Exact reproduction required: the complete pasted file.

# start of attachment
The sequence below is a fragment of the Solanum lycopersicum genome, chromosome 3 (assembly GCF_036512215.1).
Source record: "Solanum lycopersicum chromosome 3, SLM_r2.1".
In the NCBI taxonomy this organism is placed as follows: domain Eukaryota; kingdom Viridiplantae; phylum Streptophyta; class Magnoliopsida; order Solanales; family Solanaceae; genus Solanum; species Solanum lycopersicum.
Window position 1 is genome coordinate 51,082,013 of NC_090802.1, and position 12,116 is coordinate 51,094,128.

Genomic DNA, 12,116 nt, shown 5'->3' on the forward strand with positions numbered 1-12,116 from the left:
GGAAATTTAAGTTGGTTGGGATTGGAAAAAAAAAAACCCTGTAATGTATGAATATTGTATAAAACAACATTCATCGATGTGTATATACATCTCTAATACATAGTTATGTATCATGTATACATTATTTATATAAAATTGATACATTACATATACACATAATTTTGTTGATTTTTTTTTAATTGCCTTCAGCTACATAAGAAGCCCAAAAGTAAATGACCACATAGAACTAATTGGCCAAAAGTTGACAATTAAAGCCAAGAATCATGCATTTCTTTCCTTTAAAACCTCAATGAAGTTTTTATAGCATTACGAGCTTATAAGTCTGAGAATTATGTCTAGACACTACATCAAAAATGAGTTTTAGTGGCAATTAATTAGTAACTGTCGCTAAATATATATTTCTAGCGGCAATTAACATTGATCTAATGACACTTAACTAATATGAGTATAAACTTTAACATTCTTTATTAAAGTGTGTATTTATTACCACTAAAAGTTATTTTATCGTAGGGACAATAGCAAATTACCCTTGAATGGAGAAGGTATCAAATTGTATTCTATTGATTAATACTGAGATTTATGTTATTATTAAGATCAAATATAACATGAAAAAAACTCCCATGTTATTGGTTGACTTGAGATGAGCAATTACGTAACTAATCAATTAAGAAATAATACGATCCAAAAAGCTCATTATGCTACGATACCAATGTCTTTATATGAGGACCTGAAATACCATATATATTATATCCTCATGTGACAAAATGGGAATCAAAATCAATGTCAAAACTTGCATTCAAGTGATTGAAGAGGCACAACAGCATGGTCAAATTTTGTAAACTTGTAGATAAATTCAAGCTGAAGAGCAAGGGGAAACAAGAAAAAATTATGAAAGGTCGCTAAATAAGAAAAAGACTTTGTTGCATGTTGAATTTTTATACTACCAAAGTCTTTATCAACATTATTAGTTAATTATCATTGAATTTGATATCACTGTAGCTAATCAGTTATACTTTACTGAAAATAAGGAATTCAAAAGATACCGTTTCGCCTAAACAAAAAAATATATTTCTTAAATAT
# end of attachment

The sequence below is a fragment of the Solanum lycopersicum genome, chromosome 3 (assembly GCF_036512215.1).
Source record: "Solanum lycopersicum chromosome 3, SLM_r2.1".
In the NCBI taxonomy this organism is placed as follows: domain Eukaryota; kingdom Viridiplantae; phylum Streptophyta; class Magnoliopsida; order Solanales; family Solanaceae; genus Solanum; species Solanum lycopersicum.
Window position 1 is genome coordinate 51,082,013 of NC_090802.1, and position 12,116 is coordinate 51,094,128.

Genomic DNA, 12,116 nt, shown 5'->3' on the forward strand with positions numbered 1-12,116 from the left:
GGAAATTTAAGTTGGTTGGGATTGGAAAAAAAAAAACCCTGTAATGTATGAATATTGTATAAAACAACATTCATCGATGTGTATATACATCTCTAATACATAGTTATGTATCATGTATACATTATTTATATAAAATTGATACATTACATATACACATAATTTTGTTGATTTTTTTTTAATTGCCTTCAGCTACATAAGAAGCCCAAAAGTAAATGACCACATAGAACTAATTGGCCAAAAGTTGACAATTAAAGCCAAGAATCATGCATTTCTTTCCTTTAAAACCTCAATGAAGTTTTTATAGCATTACGAGCTTATAAGTCTGAGAATTATGTCTAGACACTACATCAAAAATGAGTTTTAGTGGCAATTAATTAGTAACTGTCGCTAAATATATATTTCTAGCGGCAATTAACATTGATCTAATGACACTTAACTAATATGAGTATAAACTTTAACATTCTTTATTAAAGTGTGTATTTATTACCACTAAAAGTTATTTTATCGTAGGGACAATAGCAAATTACCCTTGAATGGAGAAGGTATCAAATTGTATTCTATTGATTAATACTGAGATTTATGTTATTATTAAGATCAAATATAACATGAAAAAAACTCCCATGTTATTGGTTGACTTGAGATGAGCAATTACGTAACTAATCAATTAAGAAATAATACGATCCAAAAAGCTCATTATGCTACGATACCAATGTCTTTATATGAGGACCTGAAATACCATATATATTATATCCTCATGTGACAAAATGGGAATCAAAATCAATGTCAAAACTTGCATTCAAGTGATTGAAGAGGCACAACAGCATGGTCAAATTTTGTAAACTTGTAGATAAATTCAAGCTGAAGAGCAAGGGGAAACAAGAAAAAATTATGAAAGGTCGCTAAATAAGAAAAAGACTTTGTTGCATGTTGAATTTTTATACTACCAAAGTCTTTATCAACATTATTAGTTAATTATCATTGAATTTGATATCACTGTAGCTAATCAGTTATACTTTACTGAAAATAAGGAATTCAAAAGATACCGTTTCGCCTAAACAAAAAAATATATTTCTTAAATAT